The administrator can extend access to senior management, regulators, partners, investors, and other third parties for a prescribed period of time.
The ShareVault platform has built-in document management software that makes it easy to organize archived documents. Features include drag-and-drop tools to create folders and folder hierarchies, enhanced with cross-referencing tools like inter-document hyperlinking and a powerful full-text search engine. With its robust menu of organizational tools, ShareVault makes the process of building an archive a fast and painless process for the team. ShareVault also provides an eCTD viewer for use when a document is shared as a regulatory submission.
ShareVault DNFP protects work-in-progress documents.
The Pharma and the Life Sciences development process involves the creation of new documents, typically shared in a collaborative effort. Team members often use popular applications like Word, Excel, PowerPoint, Photoshop, Illustrator, Google Docs, AutoCAD, SolidWorks, and Cadence. Unfortunately, these applications lack enterprise-grade security, and are vulnerable to hackers.
In contrast, ShareVault’s proprietary “Dynamic Native File Protection” (DNFP) software provides enterprise-grade protection for work-in-progress documents. With a few simple steps, the development team can generate new documents in a secure environment using the very same applications they use today. The difference being, that now those documents are encrypted and can only be opened by users who have DNFP enabled and are authorized to access those particular documents.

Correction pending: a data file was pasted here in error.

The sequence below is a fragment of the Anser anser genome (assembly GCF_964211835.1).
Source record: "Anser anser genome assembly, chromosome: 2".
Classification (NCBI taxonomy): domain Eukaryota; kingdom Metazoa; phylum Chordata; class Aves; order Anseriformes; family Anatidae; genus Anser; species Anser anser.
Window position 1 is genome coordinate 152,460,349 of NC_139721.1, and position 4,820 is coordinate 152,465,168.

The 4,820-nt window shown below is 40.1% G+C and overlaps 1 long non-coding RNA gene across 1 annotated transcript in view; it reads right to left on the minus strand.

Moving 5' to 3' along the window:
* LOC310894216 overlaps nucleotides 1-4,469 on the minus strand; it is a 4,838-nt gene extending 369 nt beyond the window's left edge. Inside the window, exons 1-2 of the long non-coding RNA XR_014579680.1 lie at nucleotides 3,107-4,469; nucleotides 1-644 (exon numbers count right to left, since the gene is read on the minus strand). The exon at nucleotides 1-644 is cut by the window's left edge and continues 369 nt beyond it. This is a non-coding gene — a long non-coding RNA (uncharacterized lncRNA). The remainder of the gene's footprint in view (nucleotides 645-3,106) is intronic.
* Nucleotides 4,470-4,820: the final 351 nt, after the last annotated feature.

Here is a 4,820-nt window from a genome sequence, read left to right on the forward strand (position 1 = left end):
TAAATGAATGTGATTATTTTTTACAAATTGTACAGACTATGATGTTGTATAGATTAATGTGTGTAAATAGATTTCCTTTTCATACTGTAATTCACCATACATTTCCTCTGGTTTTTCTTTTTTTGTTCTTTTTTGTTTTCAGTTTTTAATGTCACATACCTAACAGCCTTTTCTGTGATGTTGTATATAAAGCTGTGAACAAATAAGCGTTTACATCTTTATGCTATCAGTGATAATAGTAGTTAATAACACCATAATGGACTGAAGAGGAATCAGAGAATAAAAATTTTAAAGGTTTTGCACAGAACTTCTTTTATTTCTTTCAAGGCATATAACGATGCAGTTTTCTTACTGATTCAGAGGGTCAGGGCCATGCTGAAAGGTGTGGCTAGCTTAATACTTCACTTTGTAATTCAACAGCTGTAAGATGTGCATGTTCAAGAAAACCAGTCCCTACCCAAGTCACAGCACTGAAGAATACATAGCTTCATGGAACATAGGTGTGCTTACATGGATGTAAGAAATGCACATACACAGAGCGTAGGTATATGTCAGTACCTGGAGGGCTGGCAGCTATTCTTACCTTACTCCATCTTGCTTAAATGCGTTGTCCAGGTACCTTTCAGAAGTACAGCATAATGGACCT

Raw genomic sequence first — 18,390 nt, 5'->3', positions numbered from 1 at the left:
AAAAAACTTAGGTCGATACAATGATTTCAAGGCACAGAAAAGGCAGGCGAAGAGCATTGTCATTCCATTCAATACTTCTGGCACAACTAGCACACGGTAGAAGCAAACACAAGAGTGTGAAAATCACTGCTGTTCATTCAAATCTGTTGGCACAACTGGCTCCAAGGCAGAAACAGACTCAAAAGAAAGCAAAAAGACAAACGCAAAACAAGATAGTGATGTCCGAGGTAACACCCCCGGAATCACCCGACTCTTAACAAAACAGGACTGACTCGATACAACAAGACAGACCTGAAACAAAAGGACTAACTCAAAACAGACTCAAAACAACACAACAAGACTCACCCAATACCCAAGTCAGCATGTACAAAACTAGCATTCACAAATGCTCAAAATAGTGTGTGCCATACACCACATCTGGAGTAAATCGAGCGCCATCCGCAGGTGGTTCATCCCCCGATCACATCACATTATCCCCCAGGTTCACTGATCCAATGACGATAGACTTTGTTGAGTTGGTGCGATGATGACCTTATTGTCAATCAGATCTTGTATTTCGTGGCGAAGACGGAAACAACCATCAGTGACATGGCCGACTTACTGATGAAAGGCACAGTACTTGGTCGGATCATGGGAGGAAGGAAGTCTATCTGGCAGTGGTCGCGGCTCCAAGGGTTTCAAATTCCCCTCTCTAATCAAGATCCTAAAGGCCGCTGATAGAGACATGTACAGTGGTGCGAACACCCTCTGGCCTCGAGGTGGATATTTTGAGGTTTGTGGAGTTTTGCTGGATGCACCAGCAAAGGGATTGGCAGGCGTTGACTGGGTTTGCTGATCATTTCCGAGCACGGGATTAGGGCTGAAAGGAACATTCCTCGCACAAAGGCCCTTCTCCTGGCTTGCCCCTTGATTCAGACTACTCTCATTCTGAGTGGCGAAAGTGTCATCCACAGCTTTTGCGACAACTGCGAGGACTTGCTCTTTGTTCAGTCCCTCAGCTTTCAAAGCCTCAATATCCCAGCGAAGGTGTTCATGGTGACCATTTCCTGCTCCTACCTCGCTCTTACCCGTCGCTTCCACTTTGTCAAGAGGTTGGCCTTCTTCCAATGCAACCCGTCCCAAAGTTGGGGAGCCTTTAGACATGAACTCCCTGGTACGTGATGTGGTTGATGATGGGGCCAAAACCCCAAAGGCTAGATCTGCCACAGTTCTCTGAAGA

Here’s how DNFP works:
- Encrypt the device – desktop, laptop, phone, and/or tablet with a user-ID code.
- Define the user’s sharing – read-only or “dynamic”, meaning the recipient can alter the document.
- Collaborate safely – collaborators work normally in the native file environment of Word, Excel, or any other application.
Team members can generate and share new documents exactly as they would normally do, all from within the safety of the ShareVault DNFP encryption framework.
ShareVault is a proven solution.
ShareVault is the leading online platform, with a 15+ year history in Pharma and the Life Sciences. When regulatory submissions are required, ShareVault is the preferred platform for sharing Electronic Trial Master Files (ETMF), Investigational New Drug (IND) applications, New Drug Applications (NDA), Abbreviated New Drug Applications (ANDA), Biologics License Applications (BLA), Drug Master Files (DMF), Biologics Master Files (BMF), Emergency Use Authorizations (EUA), and other regulatory submissions. With its many pharma-friendly features, ShareVault has been selected by the Biotechnology Innovation Organization (BIO) and 50+ other industry trade associations for their Business Solutions Program.
ShareVault: Focus on the deal, not the software!
With ShareVault, every aspect of your team’s product development process can proceed efficiently and smoothly, including protections for work-in-progress documents in the revision and review process. As an online cloud-based platform, users can access ShareVault anytime, from anywhere, any hour of the day, from any device, without any involvement of your IT team. Make the smart move to ShareVault!